Dabo Swinney's new contract includes an unusual provision that would add as much as $2 million to his buyout should he leave to take a job at Alabama, but the Clemson coach told ESPN he doesn't spend time pondering a future at his alma mater.
"People always like to say one plus one equals two, and it's a simple thing," Swinney said of the speculation he would be Nick Saban's eventual replacement at Alabama. "I don't pay any attention. I was at Alabama 13 years. I love Alabama and always will. That won't change. But I'm going on my 17th year at Clemson, my 11th as head coach. I love where I am, love what I do."
Swinney, who grew up in Pelham, Alabama, played for the Crimson Tide as a walk-on wide receiver and later worked as an assistant under Gene Stallings and Mike DuBose. He has toppled his alma mater in the College Football Playoff national championship game in two of the past three seasons and was rewarded for that success this month with a 10-year, $93 million contract that makes him the highest-paid coach in college football, edging Saban's average annual value by about $750,000.
Included in the new contract, however, is a clause that would add to any buyout should Swinney opt to leave for Alabama. His standard buyout is $4 million through 2020, $3 million from 2021-22, $2 million from 2023-25 and $1 million beyond that. He would owe an extra 50 percent should he depart for the Crimson Tide.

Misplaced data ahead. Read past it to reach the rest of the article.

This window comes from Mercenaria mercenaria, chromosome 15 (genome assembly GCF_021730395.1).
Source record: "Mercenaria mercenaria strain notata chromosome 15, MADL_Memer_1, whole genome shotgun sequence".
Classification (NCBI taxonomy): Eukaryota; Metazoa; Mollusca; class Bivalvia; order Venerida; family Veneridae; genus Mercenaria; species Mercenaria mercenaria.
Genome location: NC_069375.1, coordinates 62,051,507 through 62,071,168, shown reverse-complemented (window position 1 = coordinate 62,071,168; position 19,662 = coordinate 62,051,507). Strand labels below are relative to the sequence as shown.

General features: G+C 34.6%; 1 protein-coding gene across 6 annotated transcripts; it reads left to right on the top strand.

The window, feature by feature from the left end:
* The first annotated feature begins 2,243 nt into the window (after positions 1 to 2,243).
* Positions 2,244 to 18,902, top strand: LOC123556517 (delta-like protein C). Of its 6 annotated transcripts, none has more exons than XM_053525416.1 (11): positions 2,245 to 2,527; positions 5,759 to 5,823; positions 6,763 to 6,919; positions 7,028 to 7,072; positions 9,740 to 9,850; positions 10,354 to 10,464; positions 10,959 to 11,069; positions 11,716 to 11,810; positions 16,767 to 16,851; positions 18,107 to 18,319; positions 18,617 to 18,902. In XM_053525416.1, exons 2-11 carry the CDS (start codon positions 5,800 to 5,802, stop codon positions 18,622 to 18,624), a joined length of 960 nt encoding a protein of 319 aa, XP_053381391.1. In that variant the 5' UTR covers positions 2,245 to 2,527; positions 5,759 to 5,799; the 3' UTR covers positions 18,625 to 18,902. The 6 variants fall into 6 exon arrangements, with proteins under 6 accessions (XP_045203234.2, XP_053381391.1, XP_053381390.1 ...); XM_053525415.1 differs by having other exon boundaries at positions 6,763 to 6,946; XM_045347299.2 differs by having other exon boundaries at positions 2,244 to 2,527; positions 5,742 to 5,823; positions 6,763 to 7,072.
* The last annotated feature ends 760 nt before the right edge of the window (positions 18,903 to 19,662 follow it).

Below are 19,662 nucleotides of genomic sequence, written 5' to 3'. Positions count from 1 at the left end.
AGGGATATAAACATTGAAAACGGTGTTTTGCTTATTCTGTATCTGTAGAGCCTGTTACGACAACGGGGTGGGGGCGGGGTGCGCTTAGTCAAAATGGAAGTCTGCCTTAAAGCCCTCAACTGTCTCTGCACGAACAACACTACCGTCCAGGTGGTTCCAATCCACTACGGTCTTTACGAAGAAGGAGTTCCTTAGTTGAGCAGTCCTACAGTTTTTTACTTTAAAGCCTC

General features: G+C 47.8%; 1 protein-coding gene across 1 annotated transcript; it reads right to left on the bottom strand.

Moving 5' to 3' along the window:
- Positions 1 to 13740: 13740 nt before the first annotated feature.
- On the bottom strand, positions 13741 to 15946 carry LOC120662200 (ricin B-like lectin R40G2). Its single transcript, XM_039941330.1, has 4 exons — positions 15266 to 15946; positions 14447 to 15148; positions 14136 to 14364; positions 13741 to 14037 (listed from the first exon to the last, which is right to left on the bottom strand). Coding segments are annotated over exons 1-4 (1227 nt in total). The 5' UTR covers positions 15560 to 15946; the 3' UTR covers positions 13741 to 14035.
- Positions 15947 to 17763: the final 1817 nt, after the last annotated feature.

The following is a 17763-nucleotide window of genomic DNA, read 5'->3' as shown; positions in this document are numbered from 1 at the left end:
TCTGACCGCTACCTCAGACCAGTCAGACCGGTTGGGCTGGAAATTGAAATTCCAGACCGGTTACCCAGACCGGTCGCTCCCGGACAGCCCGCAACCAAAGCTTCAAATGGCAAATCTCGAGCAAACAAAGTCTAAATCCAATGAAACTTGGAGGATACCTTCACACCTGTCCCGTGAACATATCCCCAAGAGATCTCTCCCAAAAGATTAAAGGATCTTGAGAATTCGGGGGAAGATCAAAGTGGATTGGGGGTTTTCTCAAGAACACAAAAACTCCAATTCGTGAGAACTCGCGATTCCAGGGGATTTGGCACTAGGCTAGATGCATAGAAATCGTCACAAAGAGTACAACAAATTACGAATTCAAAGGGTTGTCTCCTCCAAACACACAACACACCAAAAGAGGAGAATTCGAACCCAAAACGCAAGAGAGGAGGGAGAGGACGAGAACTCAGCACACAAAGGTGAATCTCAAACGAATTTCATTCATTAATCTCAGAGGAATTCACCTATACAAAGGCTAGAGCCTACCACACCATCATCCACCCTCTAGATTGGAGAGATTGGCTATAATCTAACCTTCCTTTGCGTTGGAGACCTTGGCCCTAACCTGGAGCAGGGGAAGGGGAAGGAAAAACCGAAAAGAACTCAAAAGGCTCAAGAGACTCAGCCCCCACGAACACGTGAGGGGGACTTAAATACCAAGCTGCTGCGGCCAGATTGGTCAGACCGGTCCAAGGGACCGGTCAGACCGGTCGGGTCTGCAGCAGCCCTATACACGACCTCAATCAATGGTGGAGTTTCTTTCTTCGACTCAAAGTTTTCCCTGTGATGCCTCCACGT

The clause ramped up speculation that Clemson's administration was worried Swinney would return to his roots, but the coach said it's more about the overall dollar value and that few schools aside from Alabama would likely match the money.
"It's something [the school] presented with the offer, and I didn't have a problem with it," Swinney said. "They said, 'OK, here's your market,' and that's what they looked at when doing the contract."
Swinney said the new deal was a "mutual commitment" meant to "send a message" that he is at Clemson for the long haul, and he said he won't spend any time thinking about a possible reunion with Alabama.
Still, Swinney said, there's always a possibility that the dynamics change, and he won't suggest he will never return to his home state to coach the Tide.
"Who knows what's going to happen down the road? I have no idea," Swinney said. "I just try to be great where my feet are. That's my focus every day. Who knows? They may do away with college football in three years. There may be no college football. They may want to professionalize college athletics. Well, then, maybe I'll go to the pros. If I'm going to coach pro football, I might as well do that. I may get a terrible president or a terrible AD one day. I don't know. I have no idea what's down the road. But I know what we have at Clemson is special, and I wanted to make a commitment to the university. That's what the message of the contract was."